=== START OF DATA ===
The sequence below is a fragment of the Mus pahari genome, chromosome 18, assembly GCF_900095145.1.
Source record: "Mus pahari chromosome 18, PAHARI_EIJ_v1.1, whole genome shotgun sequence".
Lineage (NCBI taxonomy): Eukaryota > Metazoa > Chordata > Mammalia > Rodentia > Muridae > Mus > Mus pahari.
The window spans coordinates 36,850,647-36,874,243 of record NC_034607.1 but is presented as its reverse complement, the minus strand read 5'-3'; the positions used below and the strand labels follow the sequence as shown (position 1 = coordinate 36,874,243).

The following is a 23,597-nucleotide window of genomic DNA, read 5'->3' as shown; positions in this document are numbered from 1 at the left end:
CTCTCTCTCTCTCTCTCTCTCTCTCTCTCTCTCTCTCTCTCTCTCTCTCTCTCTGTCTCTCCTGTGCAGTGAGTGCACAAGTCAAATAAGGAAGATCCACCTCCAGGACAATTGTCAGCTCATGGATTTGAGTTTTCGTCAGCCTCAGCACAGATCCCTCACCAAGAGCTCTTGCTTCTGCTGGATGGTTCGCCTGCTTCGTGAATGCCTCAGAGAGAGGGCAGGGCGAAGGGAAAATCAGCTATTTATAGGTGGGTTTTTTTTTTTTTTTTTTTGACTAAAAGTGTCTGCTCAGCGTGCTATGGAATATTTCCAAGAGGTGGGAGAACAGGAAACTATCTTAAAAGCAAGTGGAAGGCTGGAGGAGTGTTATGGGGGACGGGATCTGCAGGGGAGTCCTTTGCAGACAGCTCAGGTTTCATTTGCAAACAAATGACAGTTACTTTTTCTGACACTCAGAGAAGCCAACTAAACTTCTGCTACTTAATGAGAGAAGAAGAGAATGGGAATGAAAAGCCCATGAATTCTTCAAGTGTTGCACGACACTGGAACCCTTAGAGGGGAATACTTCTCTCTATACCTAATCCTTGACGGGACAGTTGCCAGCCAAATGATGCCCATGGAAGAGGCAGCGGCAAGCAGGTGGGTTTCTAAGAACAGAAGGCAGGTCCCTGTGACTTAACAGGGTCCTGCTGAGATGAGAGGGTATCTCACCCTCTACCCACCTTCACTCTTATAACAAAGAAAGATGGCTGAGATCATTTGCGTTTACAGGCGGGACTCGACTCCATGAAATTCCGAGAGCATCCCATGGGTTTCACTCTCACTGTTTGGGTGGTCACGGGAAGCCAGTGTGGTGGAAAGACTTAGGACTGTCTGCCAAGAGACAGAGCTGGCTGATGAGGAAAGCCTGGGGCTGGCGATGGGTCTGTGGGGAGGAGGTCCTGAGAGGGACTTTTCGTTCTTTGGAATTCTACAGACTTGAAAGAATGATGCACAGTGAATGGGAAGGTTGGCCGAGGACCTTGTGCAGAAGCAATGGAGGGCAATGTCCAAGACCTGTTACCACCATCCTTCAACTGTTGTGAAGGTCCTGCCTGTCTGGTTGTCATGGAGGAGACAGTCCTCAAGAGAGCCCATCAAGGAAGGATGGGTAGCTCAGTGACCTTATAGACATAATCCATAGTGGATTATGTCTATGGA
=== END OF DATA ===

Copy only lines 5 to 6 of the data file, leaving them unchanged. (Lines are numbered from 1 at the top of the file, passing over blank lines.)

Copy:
The following is a 23,597-nucleotide window of genomic DNA, read 5'->3' as shown; positions in this document are numbered from 1 at the left end:
CTCTCTCTCTCTCTCTCTCTCTCTCTCTCTCTCTCTCTCTCTCTCTCTCTCTCTGTCTCTCCTGTGCAGTGAGTGCACAAGTCAAATAAGGAAGATCCACCTCCAGGACAATTGTCAGCTCATGGATTTGAGTTTTCGTCAGCCTCAGCACAGATCCCTCACCAAGAGCTCTTGCTTCTGCTGGATGGTTCGCCTGCTTCGTGAATGCCTCAGAGAGAGGGCAGGGCGAAGGGAAAATCAGCTATTTATAGGTGGGTTTTTTTTTTTTTTTTTTTGACTAAAAGTGTCTGCTCAGCGTGCTATGGAATATTTCCAAGAGGTGGGAGAACAGGAAACTATCTTAAAAGCAAGTGGAAGGCTGGAGGAGTGTTATGGGGGACGGGATCTGCAGGGGAGTCCTTTGCAGACAGCTCAGGTTTCATTTGCAAACAAATGACAGTTACTTTTTCTGACACTCAGAGAAGCCAACTAAACTTCTGCTACTTAATGAGAGAAGAAGAGAATGGGAATGAAAAGCCCATGAATTCTTCAAGTGTTGCACGACACTGGAACCCTTAGAGGGGAATACTTCTCTCTATACCTAATCCTTGACGGGACAGTTGCCAGCCAAATGATGCCCATGGAAGAGGCAGCGGCAAGCAGGTGGGTTTCTAAGAACAGAAGGCAGGTCCCTGTGACTTAACAGGGTCCTGCTGAGATGAGAGGGTATCTCACCCTCTACCCACCTTCACTCTTATAACAAAGAAAGATGGCTGAGATCATTTGCGTTTACAGGCGGGACTCGACTCCATGAAATTCCGAGAGCATCCCATGGGTTTCACTCTCACTGTTTGGGTGGTCACGGGAAGCCAGTGTGGTGGAAAGACTTAGGACTGTCTGCCAAGAGACAGAGCTGGCTGATGAGGAAAGCCTGGGGCTGGCGATGGGTCTGTGGGGAGGAGGTCCTGAGAGGGACTTTTCGTTCTTTGGAATTCTACAGACTTGAAAGAATGATGCACAGTGAATGGGAAGGTTGGCCGAGGACCTTGTGCAGAAGCAATGGAGGGCAATGTCCAAGACCTGTTACCACCATCCTTCAACTGTTGTGAAGGTCCTGCCTGTCTGGTTGTCATGGAGGAGACAGTCCTCAAGAGAGCCCATCAAGGAAGGATGGGTAGCTCAGTGACCTTATAGACATAATCCATAGTGGATTATGTCTATGGA